School of Civil Engineering

Projects in coastal and environmental engineering

Project 1. Brisbane bridge chloride monitoring

Supervisor:             Dr Alistair Grinham a.grinham@uq.edu.au

Current building codes assume no lateral export of chloride beyond the high tide mark in estuarine urban environments. There is a need to validate this assumption and quantify the chloride export area within the built environment. This project aims to survey bridge surfaces for chloride presence as well as establish an aerosol chloride monitoring network. The project is in the early stages of development and will require the development of new research methodologies and innovative environmental sampling techniques. The student will be required to undertake fieldwork for extended periods of times. 

Available to:            Civil Engineering, Environmental Engineering.

 

Project 2. Methane emissions from farm dams

Supervisor:             Dr Alistair Grinham a.grinham@uq.edu.au

Highly variability surrounds the relative contribution of different flooded land use types to the global methane inventory. This is partly due to the inherent variability of emissions from these systems, particularly due to sediment bubbling, as well as the realtively unstudied regions and/or land use types. Tropical and subtropical regions, particularly in the southern hemisphere, represent a current gap in our understanding. These areas also represent major dam building zones for hydropower, agriculture and urban water supply given the lack of reliable rainfall that often predominates within these regions. In terms of land use types, farm dams represent a virtually unknown methane source, however this is potentially a major gap in our understanding given their high number of widespread distribution. This project aims to estimate methane emissions from South East Queensland farm dams. The student will be required to undertake fieldwork for extended periods of times.

Available to:            Civil Engineering, Environmental Engineering.

 

Project 3. Impact of ocean disposal of dredge material on benthic infauna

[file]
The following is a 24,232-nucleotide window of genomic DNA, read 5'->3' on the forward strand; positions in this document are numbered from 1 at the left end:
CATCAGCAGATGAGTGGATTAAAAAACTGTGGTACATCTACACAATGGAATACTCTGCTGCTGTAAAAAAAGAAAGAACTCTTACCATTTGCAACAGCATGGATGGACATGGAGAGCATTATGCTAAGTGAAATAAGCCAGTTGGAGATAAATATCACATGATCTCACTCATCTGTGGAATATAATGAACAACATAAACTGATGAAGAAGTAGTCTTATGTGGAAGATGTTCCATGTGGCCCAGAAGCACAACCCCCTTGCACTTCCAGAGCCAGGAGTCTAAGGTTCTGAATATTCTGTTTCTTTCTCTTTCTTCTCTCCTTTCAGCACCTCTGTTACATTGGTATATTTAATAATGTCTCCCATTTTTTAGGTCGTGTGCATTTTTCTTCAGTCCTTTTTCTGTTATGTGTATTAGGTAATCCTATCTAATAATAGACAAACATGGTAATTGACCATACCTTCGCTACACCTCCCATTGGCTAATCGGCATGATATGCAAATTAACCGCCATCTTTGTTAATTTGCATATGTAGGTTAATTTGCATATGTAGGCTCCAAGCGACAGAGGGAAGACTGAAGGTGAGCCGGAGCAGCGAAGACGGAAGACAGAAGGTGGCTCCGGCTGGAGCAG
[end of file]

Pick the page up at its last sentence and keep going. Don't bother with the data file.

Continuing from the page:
Supervisor:             Dr Alistair Grinham a.grinham@uq.edu.au; Dr Simon Albert s.albert@uq.edu.au

Ecological health of estuaries is intimately linked to sediment behaviour, and this has economic consequences including effects on commercial fishing, acquaculture and tourism. It is important to understand the magnitude and severity of dredge placement effects not in isolation, but compared to the range of other influences on estuaries, and then to be able to trace these to their short and long-term biological consquences. This project aims to research the impact of smothering and water qualtiy impacts on benthic infauna in the Mud Island Placement, and determine recovery rates of benthic infauna following dredge material placement. The student will be required to undertake fieldwork for extended periods of times.

Available to:            Civil Engineering, Environmental Engineering.

 

Project 4. Volume of mud in Moreton Bay

Supervisor:             Dr Alistair Grinham a.grinham@uq.edu.au; Dr Simon Albert s.albert@uq.edu.au

This is a field based program following on from the recent sediment survey completed in May 2015 by the Icarus Program. The 2015 sediment survey focussed on changes in Moreton Bay sediment distribution compared with a previous survey completed in 1970. A major increase mud distribution was observed with over 400 km2 of the Bay now covered in mud. However, there is little understanding as to the volume of mud that is now present in Moreton Bay. To better understand the volume of mud an intensive field survey will be conducted collecting shallow sediment cores across selected zones of interest. These cores will be sectioned and analysed for mud content. Sediment mud profiles will be generated for each core and then interpolated across all sites to generate a three dimensional understanding of mud distribution in upper sediment layer across Moreton Bay. The student will be required to undertake fieldwork for extended periods of times.

Available to:            Civil Engineering, Environmental Engineering.